By Douglas Murray
20 August 2014
This feature is a preview from this week’s Spectator, out tomorrow:
It is the now familiar nightmare image. A kneeling prisoner, and behind him a black-hooded man speaking to camera. The standing man denounces the West and claims that his form of Islam is under attack. He then saws off the head of the hostage. Why did Wednesday morning’s video stand out? Because this time the captive was an American journalist —James Foley— and his murderer is speaking in an unmistakable London accent.
The revulsion with which this latest Islamist atrocity has been greeted is of course understandable. But it is also surprising. This is no one-off, certainly no anomaly. Rather it is the continuation of an entirely foreseeable trend. Britain has long been a global hub of terror export, so much so that senior US government officials have suggested the next attack on US soil is likely to come from UK citizens. All countries — from Australia to Scandinavia — now have a problem with Islamic extremists. But the world could be forgiven for suspecting that Britain has become the weak link in the international fight against jihadism. And they would be right. This is not even the first beheading of an American journalist to have been arranged by a British man from London.
In 2002, 27-year-old Omar Sheikh was in Pakistan. A north London-born graduate of a private school and the London School of Economics, he had gone to fight in the Balkans and Kashmir in the 1990s. In 1994 he was arrested and jailed for his involvement in the kidnapping of three Britons and an American in India. Released in 1999 in exchange for the passengers and crew of the hijacked Air India flight IC-814, he was subsequently connected to the bombing of an American cultural centre in Calcutta in January 2002 and that same month organised the kidnapping and beheading of the Wall Street Journal reporter Daniel Pearl.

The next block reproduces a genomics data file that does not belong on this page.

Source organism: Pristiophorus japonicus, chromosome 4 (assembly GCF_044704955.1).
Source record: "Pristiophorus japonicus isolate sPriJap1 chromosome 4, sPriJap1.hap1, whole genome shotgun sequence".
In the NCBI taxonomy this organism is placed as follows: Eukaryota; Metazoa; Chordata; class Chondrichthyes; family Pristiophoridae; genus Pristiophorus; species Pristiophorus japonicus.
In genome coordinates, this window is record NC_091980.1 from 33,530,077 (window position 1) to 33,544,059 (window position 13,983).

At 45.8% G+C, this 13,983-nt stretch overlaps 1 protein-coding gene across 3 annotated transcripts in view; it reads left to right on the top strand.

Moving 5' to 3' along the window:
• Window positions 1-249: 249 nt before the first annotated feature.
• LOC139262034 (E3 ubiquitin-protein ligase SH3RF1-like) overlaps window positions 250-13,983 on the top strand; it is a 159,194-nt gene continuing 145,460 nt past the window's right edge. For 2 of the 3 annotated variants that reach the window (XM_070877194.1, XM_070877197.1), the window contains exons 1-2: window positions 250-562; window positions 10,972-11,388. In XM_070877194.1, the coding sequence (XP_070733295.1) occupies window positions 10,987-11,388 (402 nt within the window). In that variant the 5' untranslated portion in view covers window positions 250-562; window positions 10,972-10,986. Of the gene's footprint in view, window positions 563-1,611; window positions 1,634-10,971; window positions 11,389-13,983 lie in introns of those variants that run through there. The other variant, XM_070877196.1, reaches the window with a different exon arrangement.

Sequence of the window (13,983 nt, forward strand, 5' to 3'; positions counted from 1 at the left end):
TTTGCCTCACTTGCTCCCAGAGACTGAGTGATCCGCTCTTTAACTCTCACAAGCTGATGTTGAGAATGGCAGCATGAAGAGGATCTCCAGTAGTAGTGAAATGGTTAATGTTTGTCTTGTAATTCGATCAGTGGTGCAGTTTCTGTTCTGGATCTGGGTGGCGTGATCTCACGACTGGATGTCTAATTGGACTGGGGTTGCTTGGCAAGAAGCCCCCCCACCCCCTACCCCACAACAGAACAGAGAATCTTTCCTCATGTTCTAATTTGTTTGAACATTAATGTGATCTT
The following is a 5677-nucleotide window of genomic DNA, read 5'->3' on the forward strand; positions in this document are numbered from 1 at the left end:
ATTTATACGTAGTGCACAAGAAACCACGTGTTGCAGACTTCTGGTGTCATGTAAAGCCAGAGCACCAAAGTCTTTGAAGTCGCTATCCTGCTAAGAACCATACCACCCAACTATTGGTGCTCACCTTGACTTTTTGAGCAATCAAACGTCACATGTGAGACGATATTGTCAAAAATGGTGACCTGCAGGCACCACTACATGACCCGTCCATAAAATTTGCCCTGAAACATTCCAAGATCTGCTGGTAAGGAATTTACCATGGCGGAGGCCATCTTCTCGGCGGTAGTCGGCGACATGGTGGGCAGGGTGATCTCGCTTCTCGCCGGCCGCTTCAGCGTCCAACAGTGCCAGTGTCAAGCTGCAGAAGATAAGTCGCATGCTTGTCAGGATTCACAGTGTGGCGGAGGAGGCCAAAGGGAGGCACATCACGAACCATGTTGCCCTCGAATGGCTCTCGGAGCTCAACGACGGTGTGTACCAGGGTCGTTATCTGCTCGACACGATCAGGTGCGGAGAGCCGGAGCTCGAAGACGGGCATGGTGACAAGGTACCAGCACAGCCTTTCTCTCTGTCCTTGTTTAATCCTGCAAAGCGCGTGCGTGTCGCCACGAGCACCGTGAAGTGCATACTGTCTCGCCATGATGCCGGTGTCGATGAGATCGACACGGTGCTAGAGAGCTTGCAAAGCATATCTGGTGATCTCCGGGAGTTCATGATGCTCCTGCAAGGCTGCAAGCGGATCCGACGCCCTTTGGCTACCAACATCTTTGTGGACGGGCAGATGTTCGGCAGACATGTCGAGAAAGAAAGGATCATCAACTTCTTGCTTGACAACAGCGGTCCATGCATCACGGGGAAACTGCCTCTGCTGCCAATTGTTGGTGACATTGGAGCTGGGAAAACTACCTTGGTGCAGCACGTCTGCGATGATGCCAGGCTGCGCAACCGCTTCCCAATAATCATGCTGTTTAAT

Back then it was possible to dismiss Omar Sheikh as a one-off — a macabre fluke. His alma mater shrugged off concerns about the number of London-based students who had got involved in Islamic extremism or the radical preachers touring the country. The shrug became a little harder to maintain — though maintained it was — the next year when two British men — Asif Hanif, 21, from Hounslow in west London and Omar Khan Sharif, 27 — carried out a suicide bombing in a bar on the waterfront in Tel Aviv. Omar Sharif had been a student of King’s College London, just across the road from LSE. That time the glory of killing three Israelis and wounding over 50 was claimed by the terrorist group Hamas.